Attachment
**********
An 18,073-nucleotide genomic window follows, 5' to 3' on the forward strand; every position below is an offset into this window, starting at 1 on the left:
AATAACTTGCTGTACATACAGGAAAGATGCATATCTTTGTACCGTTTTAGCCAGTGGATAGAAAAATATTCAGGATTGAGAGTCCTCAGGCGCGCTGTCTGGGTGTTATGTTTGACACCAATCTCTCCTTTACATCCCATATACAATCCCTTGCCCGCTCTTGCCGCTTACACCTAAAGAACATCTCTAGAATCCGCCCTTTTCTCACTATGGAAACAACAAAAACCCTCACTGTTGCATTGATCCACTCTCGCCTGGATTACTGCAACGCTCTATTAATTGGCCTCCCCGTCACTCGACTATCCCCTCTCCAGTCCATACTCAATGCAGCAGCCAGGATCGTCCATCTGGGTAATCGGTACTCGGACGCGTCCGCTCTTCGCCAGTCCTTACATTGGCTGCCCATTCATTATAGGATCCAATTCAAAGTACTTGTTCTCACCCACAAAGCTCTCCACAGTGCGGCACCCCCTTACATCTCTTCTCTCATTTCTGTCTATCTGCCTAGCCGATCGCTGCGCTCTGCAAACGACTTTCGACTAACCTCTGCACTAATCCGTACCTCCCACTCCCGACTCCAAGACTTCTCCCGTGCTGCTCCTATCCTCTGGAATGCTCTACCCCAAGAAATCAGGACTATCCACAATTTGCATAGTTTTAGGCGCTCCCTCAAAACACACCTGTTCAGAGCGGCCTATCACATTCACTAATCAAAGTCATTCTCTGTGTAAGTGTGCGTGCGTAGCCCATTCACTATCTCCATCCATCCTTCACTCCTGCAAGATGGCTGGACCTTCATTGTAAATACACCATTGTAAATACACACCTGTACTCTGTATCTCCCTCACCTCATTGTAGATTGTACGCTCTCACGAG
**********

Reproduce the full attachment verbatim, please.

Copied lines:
An 18,073-nucleotide genomic window follows, 5' to 3' on the forward strand; every position below is an offset into this window, starting at 1 on the left:
AATAACTTGCTGTACATACAGGAAAGATGCATATCTTTGTACCGTTTTAGCCAGTGGATAGAAAAATATTCAGGATTGAGAGTCCTCAGGCGCGCTGTCTGGGTGTTATGTTTGACACCAATCTCTCCTTTACATCCCATATACAATCCCTTGCCCGCTCTTGCCGCTTACACCTAAAGAACATCTCTAGAATCCGCCCTTTTCTCACTATGGAAACAACAAAAACCCTCACTGTTGCATTGATCCACTCTCGCCTGGATTACTGCAACGCTCTATTAATTGGCCTCCCCGTCACTCGACTATCCCCTCTCCAGTCCATACTCAATGCAGCAGCCAGGATCGTCCATCTGGGTAATCGGTACTCGGACGCGTCCGCTCTTCGCCAGTCCTTACATTGGCTGCCCATTCATTATAGGATCCAATTCAAAGTACTTGTTCTCACCCACAAAGCTCTCCACAGTGCGGCACCCCCTTACATCTCTTCTCTCATTTCTGTCTATCTGCCTAGCCGATCGCTGCGCTCTGCAAACGACTTTCGACTAACCTCTGCACTAATCCGTACCTCCCACTCCCGACTCCAAGACTTCTCCCGTGCTGCTCCTATCCTCTGGAATGCTCTACCCCAAGAAATCAGGACTATCCACAATTTGCATAGTTTTAGGCGCTCCCTCAAAACACACCTGTTCAGAGCGGCCTATCACATTCACTAATCAAAGTCATTCTCTGTGTAAGTGTGCGTGCGTAGCCCATTCACTATCTCCATCCATCCTTCACTCCTGCAAGATGGCTGGACCTTCATTGTAAATACACCATTGTAAATACACACCTGTACTCTGTATCTCCCTCACCTCATTGTAGATTGTACGCTCTCACGAG